Where to eat and drink: Chiang Khan

Chiang Khan: Where to eat and drink

Chiang Khan is a fun town to wander around sampling different foods, though many choose to settle into a river-view patio for a relaxing meal. Thai-Chinese, Isaan-Lao and Vietnamese are widely available, and there’s even one great option for Western fare.

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Possibly the food highlight of Chiang Khan is the local market that comes to life every day and night at Khaeng Khut Khu to the east of town. This is a great spot to sample ma-prao kaew (wok-fried strips of coconut meat with a hefty glazing of sugar) along with other local products like dark-brown coconut sugar and roasted peanuts. Also available are tiny river prawns—head, tail and all—served deep-fried in big round discs with cucumber dipping sauce, or as part of a fiery salad with chilli, garlic and lime. Order them kueng nawn ("sleeping shrimp") if you don’t want the little guys jumping around on your plate. If that sounds like fun, by all means go for the kueng ten (“dancing shrimp”) version. You can order this and other authentic Isaan dishes from several sit-down restaurants in the market.

Breakfast of champions. : David Luekens.
Breakfast of champions. Photo: David Luekens

Chai Khong Road hosts a less-dramatic night market, with several vendors and small eateries selling grilled pork balls, som tam and sweets like khao mao (pounded rice sweetened with pandan leaf and coconut). You’ll also find a range of foods with a local twist at the day market, located between Sois 9 and 10 just south of Sri Chiang Khan Road. On the same road, several basic Chinese-Thai restaurants churn out staples like pak bueng fai-daeng (sauteed morning glory) and gaeng jued (mild tofu soup) served with rice porridge or steamed rice. Most don’t have English menus so bring along your phrasebook if you’re not familiar with this sort of cuisine.

Chiang Khan also hosts at least three restaurants focusing specifically on Vietnamese food. We had an excellent spread of khanom bueang (or banh xeo in Vietnamese) and khanom pak mor (rice paper dumpling with ground pork and a finely chopped leafy green) at a shop on Sri Chiang Khan Road, directly across from Soi 17. They’re open only during daylight hours; look for a big red sign with Thai script and some pictures of the available dishes.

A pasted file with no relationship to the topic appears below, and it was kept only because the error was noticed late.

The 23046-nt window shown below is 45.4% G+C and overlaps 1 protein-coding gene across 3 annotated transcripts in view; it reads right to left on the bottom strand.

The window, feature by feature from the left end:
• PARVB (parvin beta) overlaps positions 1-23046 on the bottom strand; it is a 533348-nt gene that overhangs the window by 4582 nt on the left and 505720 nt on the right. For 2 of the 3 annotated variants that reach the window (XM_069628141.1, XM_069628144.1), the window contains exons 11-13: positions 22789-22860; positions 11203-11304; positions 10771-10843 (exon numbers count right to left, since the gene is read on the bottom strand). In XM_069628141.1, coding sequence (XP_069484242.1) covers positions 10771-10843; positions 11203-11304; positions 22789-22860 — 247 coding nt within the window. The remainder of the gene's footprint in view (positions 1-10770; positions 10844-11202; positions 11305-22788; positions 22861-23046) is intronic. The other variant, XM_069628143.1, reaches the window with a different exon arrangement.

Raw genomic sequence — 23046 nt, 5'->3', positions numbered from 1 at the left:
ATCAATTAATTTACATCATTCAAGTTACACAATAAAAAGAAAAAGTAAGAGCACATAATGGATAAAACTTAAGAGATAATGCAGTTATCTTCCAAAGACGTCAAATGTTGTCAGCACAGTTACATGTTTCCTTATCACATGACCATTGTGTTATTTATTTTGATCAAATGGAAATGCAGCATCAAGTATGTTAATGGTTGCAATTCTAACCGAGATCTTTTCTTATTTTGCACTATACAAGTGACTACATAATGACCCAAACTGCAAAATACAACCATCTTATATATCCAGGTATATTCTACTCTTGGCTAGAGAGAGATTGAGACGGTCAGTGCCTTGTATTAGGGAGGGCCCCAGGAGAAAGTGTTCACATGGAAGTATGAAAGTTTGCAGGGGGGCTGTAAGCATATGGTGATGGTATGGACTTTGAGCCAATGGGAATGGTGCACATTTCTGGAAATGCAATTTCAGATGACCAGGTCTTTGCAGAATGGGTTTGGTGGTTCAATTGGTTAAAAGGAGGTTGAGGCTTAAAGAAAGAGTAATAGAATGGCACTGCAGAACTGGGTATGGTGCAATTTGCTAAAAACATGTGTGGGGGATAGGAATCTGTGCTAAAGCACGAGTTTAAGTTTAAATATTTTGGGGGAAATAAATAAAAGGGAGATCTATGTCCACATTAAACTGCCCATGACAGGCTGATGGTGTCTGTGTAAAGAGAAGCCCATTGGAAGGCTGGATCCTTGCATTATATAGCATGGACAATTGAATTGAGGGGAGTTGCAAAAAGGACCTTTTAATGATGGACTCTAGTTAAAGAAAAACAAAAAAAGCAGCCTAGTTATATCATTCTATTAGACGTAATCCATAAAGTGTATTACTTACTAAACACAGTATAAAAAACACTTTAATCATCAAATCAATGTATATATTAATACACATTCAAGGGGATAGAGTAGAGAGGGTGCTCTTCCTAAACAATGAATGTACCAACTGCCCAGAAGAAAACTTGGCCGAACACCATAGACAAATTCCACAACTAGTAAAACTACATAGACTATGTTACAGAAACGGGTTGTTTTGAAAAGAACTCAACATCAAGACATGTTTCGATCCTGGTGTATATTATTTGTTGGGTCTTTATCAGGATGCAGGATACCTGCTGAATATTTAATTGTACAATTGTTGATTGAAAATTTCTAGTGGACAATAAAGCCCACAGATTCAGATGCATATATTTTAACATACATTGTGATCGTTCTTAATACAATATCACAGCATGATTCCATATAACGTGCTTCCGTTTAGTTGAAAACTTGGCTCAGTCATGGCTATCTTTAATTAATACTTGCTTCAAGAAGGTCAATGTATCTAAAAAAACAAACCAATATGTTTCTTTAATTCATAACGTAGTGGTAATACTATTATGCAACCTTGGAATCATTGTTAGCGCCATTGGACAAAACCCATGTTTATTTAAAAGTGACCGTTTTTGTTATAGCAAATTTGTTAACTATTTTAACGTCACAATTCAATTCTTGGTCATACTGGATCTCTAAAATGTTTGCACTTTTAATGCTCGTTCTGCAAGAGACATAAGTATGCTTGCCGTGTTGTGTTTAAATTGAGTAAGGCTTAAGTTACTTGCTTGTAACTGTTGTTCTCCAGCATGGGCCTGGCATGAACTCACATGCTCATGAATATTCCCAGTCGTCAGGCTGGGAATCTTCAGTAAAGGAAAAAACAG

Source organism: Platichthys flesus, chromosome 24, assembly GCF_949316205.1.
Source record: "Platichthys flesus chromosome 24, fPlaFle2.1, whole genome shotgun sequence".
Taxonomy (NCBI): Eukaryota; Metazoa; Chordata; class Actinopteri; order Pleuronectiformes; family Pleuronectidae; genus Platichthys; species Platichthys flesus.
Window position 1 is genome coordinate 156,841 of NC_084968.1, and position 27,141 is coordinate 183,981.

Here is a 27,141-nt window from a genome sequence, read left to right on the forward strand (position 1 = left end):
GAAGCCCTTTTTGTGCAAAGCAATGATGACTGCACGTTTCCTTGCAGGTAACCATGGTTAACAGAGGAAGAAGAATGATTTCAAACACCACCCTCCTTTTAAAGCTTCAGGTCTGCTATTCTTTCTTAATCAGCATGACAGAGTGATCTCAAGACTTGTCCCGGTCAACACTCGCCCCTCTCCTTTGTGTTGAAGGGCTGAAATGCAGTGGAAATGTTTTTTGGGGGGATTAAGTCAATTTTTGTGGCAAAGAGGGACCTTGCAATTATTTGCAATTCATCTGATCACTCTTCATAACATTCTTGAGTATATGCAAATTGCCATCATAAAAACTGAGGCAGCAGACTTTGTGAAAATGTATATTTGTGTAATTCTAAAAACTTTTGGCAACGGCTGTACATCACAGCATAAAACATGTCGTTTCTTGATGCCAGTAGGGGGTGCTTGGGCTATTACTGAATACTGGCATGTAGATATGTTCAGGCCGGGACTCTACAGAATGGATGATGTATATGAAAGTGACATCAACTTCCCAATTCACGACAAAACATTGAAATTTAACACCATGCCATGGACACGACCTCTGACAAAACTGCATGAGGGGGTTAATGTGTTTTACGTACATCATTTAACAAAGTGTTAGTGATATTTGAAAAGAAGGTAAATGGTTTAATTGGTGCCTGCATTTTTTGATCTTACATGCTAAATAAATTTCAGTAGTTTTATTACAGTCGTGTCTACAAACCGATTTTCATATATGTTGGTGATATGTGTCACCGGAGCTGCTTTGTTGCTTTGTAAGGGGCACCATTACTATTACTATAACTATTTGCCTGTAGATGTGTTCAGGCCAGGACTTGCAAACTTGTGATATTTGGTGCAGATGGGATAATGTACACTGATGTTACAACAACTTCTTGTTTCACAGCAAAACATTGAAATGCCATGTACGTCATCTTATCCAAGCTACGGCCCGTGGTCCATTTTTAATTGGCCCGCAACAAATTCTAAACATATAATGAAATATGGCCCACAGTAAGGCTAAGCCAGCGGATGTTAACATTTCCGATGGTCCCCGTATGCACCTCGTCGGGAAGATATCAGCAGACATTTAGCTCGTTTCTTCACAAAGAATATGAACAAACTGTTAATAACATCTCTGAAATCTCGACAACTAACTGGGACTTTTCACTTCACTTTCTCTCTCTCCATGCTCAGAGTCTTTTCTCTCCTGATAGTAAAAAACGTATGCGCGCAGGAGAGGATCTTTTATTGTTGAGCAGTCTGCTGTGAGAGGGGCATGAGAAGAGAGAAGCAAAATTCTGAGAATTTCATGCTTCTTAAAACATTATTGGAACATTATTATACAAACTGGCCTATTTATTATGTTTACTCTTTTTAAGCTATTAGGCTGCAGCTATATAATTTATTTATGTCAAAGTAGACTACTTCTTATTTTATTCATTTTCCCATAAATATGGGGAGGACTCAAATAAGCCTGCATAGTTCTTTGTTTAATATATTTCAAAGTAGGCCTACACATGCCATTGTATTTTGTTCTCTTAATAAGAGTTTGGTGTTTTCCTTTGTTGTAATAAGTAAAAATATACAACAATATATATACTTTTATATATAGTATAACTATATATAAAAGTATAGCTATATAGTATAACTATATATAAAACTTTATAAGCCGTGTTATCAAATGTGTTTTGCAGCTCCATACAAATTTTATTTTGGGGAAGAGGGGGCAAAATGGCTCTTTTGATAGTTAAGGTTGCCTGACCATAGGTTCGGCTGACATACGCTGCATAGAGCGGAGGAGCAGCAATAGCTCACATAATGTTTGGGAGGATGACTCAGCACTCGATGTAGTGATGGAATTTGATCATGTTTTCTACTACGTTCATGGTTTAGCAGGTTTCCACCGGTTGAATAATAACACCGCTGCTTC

Abundant snacking opportunities. : David Luekens.
Abundant snacking opportunities. Photo: David Luekens

If you’re after a taste of something that’s hard to find beyond Chiang Khan, make your way to a nondescript noodle shop about halfway up Soi 10 called Jum Nuea. The place is named after its signature noodle dish that blends pork and morning glory in a slightly thick purple broth, which gets its distinctive colour and flavour from fermented soybean. It tastes a lot better than it might sound, but those who are turned off by a big bowl of purple mush can go for a sweet peanut-based curry that looks and tastes like mii krathi, a sort of soupy and mild coconut-influenced cousin of pad Thai that’s served with khanom jeen rice noodles. The shop has no English sign but any local will point you to it if you can manage to say jum nuea correctly. Get there by late afternoon, before they sell out for the day.

Now that you’ve had your local specialty lunch, follow Chai Khong Road to its western end for dessert. On tiny Soi 0, not far from the river, locals have been crafting sticky rice in bamboo, or khao lam, for decades. After being slightly sweetened with a touch coconut milk, the glutinous rice is stuffed into wide shafts of bamboo and grilled over a charcoal fire. The snack was once favoured by soldiers due to its ease of transport and ability to last for long periods without spoiling. The char-grilled treat is sold throughout the day, but you’ll need to get here in the early morning to watch it being prepared.

Start here. : David Luekens.
Start here. Photo: David Luekens

Back on Chai Khong Road, you’ll find no shortage of pricier restaurants with extensive menus and riverside seating. While we didn’t get around to trying it, we heard good things about Hein Luang Prabang, which focuses on traditional Northern Thai and Lao dishes along with standards like fried rice and krapao. Further east in the vicinity of Wat Tha Khok and Soi 19, Ganga Restaurant is a godsend for those craving a bite of Western food. They do excellent burgers along with passable pizza and a wide array of sandwiches, sausages, pasta and steaks to go with a dozen European beers and quality coffee.

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David Luekens first came to Thailand in 2005 when Thai friends from his former home of Burlington, Vermont led him on a life-changing trip. Based in Thailand since 2011, he spends much of his time eating in Bangkok street markets and island hopping the Andaman Sea.